Writing South Asian history in the Anthropocene

Professor Prasannan Parthasarathi
Department of History, Boston College, Massachusetts

@ATREE 21 July 2014, Monday. 3.45pm

This talk considers some of the ways in which historians can rethink their practices in the wake of human-made climate change. It begins with a consideration of the problem of economic divergence and convergence from c.1600 to the present with special focus on how climate change informed Prof Parthasarathi’s recent book, Why Europe Grew Rich and Asia Did Not: Global Economic Divergence, 1600-1850 (Cambridge University Press, 2011). It then turns to the issue of deforestation in nineteenth-century South India and argues that these changes in the land were driven in significant part by the rise of a new energy economy. With these reflections, the paper begins to integrate questions of the Anthropocene more centrally into the writing of South Asian history and move environmental concerns from the margins of historical enquiry to the centre.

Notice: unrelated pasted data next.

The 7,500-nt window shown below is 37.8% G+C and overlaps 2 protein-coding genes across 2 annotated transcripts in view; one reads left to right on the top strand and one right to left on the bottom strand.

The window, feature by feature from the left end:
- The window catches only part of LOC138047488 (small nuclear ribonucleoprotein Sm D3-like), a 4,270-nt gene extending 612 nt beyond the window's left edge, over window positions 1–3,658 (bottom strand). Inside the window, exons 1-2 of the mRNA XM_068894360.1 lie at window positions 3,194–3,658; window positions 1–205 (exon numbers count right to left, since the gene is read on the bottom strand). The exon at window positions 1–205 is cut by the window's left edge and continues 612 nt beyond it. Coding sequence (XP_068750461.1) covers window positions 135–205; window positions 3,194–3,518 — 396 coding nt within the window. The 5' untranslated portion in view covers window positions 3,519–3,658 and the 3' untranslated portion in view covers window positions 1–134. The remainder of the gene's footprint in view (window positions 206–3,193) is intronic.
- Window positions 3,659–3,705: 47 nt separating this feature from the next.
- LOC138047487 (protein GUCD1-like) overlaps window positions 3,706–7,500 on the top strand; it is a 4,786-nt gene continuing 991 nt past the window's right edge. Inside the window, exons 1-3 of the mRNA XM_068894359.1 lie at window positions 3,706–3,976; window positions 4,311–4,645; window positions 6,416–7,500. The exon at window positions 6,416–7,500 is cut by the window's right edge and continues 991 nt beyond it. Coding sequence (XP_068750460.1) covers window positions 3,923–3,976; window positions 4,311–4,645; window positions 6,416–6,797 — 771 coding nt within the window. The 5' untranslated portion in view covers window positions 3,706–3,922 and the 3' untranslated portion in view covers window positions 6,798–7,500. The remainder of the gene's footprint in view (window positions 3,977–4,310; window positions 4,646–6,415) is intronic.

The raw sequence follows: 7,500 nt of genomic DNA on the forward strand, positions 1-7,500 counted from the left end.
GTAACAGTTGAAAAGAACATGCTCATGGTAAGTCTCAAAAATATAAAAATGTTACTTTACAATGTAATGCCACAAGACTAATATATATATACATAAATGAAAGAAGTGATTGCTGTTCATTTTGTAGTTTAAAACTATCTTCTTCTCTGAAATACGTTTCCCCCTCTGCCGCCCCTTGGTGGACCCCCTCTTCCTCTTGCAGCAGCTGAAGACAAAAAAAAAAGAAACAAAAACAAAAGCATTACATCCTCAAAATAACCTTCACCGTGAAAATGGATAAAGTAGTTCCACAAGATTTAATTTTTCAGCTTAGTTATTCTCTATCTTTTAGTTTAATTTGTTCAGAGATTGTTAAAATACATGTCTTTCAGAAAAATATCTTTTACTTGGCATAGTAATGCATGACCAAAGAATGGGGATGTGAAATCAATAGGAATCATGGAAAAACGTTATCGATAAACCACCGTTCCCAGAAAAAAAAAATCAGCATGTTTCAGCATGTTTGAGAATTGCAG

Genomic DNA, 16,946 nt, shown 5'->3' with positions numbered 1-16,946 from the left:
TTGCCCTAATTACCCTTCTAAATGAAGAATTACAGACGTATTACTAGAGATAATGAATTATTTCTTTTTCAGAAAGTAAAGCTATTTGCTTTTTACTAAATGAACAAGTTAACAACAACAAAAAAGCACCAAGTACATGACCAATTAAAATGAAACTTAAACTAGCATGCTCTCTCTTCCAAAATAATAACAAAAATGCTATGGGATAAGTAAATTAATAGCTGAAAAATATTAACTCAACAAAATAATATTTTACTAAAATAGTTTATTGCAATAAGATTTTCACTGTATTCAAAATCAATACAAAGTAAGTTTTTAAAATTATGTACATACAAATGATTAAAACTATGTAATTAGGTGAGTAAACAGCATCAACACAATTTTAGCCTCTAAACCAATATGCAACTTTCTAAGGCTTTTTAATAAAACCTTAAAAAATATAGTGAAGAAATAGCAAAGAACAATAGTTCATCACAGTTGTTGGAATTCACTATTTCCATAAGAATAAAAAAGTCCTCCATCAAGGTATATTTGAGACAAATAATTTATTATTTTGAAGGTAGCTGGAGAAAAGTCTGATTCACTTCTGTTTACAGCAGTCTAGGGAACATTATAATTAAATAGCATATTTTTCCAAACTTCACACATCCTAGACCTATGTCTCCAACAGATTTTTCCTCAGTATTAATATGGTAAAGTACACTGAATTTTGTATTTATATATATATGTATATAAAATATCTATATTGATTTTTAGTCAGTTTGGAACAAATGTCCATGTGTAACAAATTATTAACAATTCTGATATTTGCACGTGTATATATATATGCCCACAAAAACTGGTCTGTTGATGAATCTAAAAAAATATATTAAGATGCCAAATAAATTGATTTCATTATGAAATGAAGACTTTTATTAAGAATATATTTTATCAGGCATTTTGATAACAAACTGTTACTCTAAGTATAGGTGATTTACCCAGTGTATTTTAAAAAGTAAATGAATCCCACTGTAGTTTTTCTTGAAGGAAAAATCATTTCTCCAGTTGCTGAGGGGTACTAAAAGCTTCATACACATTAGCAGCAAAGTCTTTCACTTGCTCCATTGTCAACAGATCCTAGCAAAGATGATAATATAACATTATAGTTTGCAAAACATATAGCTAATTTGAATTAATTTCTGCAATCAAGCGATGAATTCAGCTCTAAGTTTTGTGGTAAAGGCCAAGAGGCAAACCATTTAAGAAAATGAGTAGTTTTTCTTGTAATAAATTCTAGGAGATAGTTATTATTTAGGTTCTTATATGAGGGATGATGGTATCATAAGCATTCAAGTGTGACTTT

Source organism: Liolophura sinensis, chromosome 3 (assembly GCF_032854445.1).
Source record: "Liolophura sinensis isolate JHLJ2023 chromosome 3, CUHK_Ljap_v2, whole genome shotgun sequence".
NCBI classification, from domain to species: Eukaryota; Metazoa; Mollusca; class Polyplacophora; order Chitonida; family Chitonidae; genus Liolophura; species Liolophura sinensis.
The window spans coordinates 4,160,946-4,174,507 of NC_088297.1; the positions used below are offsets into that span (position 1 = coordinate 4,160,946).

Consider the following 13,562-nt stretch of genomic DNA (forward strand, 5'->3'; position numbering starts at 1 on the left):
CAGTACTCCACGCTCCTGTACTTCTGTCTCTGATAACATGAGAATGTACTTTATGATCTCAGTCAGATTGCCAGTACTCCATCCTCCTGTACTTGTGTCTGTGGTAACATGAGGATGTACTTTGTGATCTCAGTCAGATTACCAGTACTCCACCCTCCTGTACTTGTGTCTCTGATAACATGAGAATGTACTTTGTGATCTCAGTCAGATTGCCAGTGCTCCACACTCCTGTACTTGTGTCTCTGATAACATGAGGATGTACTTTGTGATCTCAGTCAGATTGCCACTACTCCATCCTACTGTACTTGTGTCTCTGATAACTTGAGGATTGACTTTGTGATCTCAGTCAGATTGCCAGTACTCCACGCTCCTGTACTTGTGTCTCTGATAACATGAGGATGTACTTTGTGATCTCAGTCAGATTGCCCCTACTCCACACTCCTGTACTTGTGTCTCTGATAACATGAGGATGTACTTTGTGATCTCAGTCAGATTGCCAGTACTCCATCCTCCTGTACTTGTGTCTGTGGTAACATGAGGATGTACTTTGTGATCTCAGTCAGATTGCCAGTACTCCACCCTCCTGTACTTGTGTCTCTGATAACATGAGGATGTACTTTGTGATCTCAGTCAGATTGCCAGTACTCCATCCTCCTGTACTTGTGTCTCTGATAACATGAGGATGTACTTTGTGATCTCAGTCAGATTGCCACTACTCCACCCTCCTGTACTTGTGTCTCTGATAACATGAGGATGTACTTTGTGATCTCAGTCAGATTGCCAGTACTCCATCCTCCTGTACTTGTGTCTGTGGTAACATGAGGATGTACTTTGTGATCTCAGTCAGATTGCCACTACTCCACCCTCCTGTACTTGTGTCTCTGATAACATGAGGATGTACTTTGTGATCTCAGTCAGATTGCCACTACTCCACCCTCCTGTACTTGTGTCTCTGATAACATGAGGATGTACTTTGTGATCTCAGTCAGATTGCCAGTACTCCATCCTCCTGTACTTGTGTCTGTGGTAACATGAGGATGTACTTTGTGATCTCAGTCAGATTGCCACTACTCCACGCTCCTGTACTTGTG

About Professor Prasannan Parthasarathi
Prasannan Parthasarathi finished a PhD in History from Harvard University in 1992. His recent book Why Europe Grew Rich and Asia Did Not was awarded the Jerry Bentley Book Prize of the World History Association. His earlier books include The Spinning World: A Global History of Cotton Textiles, 1200-1850, and The Transition to A Colonial Economy: Weavers, Merchants and Kings in South India, 1720-1800. Prof Parthasarathi is currently engaged in a study of environmental change, agriculture, and labour in nineteenth-century South India. He is a senior editor of International Labor and Working Class History and serves on the editorial boards of a number of journals including Textile History, the Medieval History Journal, and the American Historical Review.

For details contact Madhavi Latha at +9180 23635555 extn 121 or madhavi@atree.org